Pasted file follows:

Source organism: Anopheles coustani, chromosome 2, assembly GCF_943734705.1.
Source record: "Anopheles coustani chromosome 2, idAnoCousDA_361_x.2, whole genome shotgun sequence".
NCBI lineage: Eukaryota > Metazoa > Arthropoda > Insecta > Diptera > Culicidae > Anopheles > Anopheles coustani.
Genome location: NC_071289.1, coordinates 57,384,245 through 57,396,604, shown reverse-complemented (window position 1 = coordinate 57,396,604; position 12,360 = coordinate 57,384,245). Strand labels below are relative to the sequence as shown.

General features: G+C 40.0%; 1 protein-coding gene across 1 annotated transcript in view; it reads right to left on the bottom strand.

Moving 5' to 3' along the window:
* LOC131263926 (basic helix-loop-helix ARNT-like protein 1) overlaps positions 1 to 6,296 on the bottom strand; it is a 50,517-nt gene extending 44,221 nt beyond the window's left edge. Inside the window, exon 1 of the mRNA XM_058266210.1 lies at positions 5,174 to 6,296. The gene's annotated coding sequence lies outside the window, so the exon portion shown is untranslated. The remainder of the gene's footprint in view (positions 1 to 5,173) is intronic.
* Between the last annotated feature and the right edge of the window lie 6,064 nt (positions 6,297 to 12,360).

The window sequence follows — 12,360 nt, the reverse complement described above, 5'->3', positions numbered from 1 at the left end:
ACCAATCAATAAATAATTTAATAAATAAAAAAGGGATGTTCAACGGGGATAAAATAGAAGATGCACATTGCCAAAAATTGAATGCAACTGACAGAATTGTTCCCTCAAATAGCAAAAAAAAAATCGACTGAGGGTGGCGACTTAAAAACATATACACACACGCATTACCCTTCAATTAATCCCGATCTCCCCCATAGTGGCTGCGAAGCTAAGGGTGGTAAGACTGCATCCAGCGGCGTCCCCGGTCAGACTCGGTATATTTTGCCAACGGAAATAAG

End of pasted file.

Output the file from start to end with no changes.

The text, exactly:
Source organism: Anopheles coustani, chromosome 2, assembly GCF_943734705.1.
Source record: "Anopheles coustani chromosome 2, idAnoCousDA_361_x.2, whole genome shotgun sequence".
NCBI lineage: Eukaryota > Metazoa > Arthropoda > Insecta > Diptera > Culicidae > Anopheles > Anopheles coustani.
Genome location: NC_071289.1, coordinates 57,384,245 through 57,396,604, shown reverse-complemented (window position 1 = coordinate 57,396,604; position 12,360 = coordinate 57,384,245). Strand labels below are relative to the sequence as shown.

General features: G+C 40.0%; 1 protein-coding gene across 1 annotated transcript in view; it reads right to left on the bottom strand.

Moving 5' to 3' along the window:
* LOC131263926 (basic helix-loop-helix ARNT-like protein 1) overlaps positions 1 to 6,296 on the bottom strand; it is a 50,517-nt gene extending 44,221 nt beyond the window's left edge. Inside the window, exon 1 of the mRNA XM_058266210.1 lies at positions 5,174 to 6,296. The gene's annotated coding sequence lies outside the window, so the exon portion shown is untranslated. The remainder of the gene's footprint in view (positions 1 to 5,173) is intronic.
* Between the last annotated feature and the right edge of the window lie 6,064 nt (positions 6,297 to 12,360).

The window sequence follows — 12,360 nt, the reverse complement described above, 5'->3', positions numbered from 1 at the left end:
ACCAATCAATAAATAATTTAATAAATAAAAAAGGGATGTTCAACGGGGATAAAATAGAAGATGCACATTGCCAAAAATTGAATGCAACTGACAGAATTGTTCCCTCAAATAGCAAAAAAAAAATCGACTGAGGGTGGCGACTTAAAAACATATACACACACGCATTACCCTTCAATTAATCCCGATCTCCCCCATAGTGGCTGCGAAGCTAAGGGTGGTAAGACTGCATCCAGCGGCGTCCCCGGTCAGACTCGGTATATTTTGCCAACGGAAATAAG